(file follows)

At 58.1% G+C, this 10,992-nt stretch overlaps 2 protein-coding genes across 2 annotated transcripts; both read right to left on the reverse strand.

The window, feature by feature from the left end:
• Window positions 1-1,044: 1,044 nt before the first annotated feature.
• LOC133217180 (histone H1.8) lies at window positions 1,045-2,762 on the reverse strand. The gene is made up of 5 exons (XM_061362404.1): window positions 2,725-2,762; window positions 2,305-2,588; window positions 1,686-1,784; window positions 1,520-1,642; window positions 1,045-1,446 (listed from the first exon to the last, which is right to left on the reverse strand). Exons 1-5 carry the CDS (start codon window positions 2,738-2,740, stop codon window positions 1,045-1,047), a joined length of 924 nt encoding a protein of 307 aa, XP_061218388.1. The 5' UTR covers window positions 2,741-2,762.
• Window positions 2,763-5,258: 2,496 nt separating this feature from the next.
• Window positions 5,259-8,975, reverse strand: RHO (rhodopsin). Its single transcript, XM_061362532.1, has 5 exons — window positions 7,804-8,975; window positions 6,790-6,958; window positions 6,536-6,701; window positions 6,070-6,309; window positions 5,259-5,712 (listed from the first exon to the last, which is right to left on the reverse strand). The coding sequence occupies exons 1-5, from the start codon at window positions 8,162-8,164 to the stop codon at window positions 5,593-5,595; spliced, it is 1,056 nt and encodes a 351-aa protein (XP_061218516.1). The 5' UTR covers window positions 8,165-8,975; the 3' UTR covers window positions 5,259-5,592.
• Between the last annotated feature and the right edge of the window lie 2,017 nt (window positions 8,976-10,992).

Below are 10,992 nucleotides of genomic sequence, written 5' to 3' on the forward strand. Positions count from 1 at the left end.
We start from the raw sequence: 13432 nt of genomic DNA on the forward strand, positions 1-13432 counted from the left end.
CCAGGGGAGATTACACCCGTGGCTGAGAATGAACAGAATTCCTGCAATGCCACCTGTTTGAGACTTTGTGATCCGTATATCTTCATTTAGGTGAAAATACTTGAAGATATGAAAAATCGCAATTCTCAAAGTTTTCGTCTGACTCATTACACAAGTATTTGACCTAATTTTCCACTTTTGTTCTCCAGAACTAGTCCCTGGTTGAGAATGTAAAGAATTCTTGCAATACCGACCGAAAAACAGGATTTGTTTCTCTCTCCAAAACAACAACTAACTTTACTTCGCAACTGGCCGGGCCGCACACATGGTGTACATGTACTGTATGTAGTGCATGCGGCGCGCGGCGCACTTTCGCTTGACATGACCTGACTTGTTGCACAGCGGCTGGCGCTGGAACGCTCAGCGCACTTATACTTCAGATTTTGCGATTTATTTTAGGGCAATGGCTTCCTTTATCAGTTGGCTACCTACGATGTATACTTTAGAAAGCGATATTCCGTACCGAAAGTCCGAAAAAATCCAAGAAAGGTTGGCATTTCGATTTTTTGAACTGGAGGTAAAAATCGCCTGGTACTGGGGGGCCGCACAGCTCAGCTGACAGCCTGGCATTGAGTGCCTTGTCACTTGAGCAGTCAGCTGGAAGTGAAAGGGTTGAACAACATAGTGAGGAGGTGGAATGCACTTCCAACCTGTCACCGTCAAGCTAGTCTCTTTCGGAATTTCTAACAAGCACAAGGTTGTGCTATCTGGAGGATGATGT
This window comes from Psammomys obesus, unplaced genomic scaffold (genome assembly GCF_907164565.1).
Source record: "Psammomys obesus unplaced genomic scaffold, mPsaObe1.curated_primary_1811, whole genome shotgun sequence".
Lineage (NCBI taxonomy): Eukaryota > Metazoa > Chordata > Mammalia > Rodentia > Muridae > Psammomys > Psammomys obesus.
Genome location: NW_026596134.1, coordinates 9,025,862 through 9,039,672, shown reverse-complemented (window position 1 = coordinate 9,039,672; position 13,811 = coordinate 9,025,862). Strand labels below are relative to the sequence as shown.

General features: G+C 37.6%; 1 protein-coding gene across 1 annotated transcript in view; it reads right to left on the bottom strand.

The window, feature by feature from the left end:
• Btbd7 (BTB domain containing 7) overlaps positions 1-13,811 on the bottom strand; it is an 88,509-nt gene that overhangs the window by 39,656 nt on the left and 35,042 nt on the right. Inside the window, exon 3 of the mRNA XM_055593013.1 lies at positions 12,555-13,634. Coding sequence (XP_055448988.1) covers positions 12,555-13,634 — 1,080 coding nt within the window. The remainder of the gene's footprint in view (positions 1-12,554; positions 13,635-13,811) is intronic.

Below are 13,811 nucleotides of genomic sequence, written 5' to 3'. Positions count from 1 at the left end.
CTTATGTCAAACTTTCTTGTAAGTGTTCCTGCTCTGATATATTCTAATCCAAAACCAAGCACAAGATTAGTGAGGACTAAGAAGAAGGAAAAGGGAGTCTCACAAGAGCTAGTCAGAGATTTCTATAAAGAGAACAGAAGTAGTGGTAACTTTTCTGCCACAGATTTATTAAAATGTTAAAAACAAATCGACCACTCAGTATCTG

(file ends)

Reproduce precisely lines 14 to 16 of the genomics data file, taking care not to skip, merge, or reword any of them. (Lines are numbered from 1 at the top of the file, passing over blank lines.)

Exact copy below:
Genome location: NW_026596134.1, coordinates 9,025,862 through 9,039,672, shown reverse-complemented (window position 1 = coordinate 9,039,672; position 13,811 = coordinate 9,025,862). Strand labels below are relative to the sequence as shown.

General features: G+C 37.6%; 1 protein-coding gene across 1 annotated transcript in view; it reads right to left on the bottom strand.

The window, feature by feature from the left end: